Abstract 362: Proteomic Analysis Identifies In vivo Matrix Metalloproteinase-9 Substrates in the Left Ventricle Post-Myocardial Infarction
Background: A key component of left ventricular (LV) remodeling following myocardial infarction (MI) is the accumulation of extracellular matrix (ECM) proteins, which can predict morbidity and mortality. ECM turnover is regulated by matrix metalloproteinases (MMPs), but global MMP inhibition strategies have not shown a benefit post-MI in humans. Of the 25 MMPs identified, MMP-9 is elevated post-MI, and MMP-9 gene deletion attenuates LV remodeling. Before MMP-9 specific strategies can be applied clinically, however, a more complete catalogue of MMP-9 substrates is needed to fully understand the net effect of MMP-9 activity in the post-MI LV.
Methods and Results: We used a proteomic strategy to detect known and novel MMP-9 substrates by comparing the total protein in the infarct region of wild-type (wt) and MMP-9 null (null) male mice 7 days post-MI. Both groups showed similar infarct sizes and LV-to-body weight ratios (4.4±0.1mg/g in wt and 4.0±0.1 mg/g in null), indicating equal injury. LV infarct tissue was separated from non-infarct tissue, homogenized, and analyzed by two-dimensional (2-D) gel electrophoresis and mass spectrometry. Of 31 spot intensity differences, the intensities of 9 spots increased and 22 spots decreased in null mice compared to wt (all p<0.05). Several ECM proteins were identified by mass spectrometry, including collagen types I and type III, fibronectin, fibrinogen, tenascin, thrombospondin-1 (tsp-1), and laminin. The following were observed at lower than expected molecular weights indicative of substrate cleavage and were decreased in null compared to wt: collagen type III (25%), fibronectin (19%), tenascin (13%), thrombospondin (25%) and laminin (21%). For 4 of the 5 proteins further analyzed by immunoblotting, reduced proteolysis was confirmed in the null samples. Additionally, we identified tsp-1 as a novel substrate for MMP-9.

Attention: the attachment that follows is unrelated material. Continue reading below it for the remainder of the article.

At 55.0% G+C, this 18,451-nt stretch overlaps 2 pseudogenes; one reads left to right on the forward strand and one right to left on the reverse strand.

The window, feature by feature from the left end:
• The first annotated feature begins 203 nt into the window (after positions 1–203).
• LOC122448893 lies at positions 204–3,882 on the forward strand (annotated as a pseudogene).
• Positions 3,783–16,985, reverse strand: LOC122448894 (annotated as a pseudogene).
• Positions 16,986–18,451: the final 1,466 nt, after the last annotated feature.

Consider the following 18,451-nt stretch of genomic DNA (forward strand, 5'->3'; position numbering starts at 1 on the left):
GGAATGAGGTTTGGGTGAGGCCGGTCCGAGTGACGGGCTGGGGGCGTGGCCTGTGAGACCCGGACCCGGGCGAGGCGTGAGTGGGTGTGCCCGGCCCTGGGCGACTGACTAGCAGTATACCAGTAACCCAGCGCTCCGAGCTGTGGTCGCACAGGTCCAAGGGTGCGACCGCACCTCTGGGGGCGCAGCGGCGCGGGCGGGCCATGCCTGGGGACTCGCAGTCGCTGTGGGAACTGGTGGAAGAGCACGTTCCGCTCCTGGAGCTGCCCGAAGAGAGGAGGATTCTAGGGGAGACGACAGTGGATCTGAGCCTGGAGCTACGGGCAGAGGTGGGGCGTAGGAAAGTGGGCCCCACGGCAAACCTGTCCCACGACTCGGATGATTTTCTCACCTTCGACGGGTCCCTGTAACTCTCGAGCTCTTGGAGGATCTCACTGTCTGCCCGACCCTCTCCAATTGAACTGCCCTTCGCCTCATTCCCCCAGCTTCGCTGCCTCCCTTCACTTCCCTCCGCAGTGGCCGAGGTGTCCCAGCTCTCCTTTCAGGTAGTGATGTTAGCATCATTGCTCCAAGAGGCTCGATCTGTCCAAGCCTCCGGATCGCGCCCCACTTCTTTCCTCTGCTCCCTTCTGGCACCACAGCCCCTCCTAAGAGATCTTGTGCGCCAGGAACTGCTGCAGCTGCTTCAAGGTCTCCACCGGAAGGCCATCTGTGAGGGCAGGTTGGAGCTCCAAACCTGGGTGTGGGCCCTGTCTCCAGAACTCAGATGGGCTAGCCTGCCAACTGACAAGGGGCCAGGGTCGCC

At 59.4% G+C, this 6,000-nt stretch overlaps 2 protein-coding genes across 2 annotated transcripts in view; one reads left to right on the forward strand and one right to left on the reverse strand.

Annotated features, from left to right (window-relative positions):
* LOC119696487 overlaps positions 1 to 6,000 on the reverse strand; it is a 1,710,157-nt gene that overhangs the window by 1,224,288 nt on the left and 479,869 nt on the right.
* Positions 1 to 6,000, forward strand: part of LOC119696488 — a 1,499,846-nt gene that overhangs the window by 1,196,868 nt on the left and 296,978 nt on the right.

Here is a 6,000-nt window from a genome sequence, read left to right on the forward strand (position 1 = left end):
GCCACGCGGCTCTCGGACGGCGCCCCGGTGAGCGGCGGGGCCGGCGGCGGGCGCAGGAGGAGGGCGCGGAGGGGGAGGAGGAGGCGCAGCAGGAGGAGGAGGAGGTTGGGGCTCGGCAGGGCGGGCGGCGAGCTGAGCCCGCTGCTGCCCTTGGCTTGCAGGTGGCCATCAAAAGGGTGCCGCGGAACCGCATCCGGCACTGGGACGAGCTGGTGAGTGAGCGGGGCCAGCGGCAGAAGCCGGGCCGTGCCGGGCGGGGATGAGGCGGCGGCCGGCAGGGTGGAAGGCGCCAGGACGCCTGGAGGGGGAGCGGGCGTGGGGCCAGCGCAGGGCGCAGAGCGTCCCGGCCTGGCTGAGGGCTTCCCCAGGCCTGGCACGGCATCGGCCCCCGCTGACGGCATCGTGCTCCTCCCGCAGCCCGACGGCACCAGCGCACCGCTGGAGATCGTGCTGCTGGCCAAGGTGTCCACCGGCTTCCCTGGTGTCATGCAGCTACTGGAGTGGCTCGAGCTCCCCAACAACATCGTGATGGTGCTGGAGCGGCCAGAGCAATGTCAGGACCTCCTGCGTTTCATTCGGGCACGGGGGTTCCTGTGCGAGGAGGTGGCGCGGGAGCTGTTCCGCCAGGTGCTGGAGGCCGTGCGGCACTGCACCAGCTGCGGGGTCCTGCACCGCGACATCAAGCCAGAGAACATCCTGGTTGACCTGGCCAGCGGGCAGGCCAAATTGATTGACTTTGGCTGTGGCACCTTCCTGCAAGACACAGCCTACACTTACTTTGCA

Conclusions: This is the first time that proteomics has been used to demonstrate in vivo cleavage of MMP-9 substrates in the LV post-MI and the first report of LV ECM proteins being resolved on a 2-D gel. We conclude that this powerful strategy provides a unique method to detect novel MMP substrates.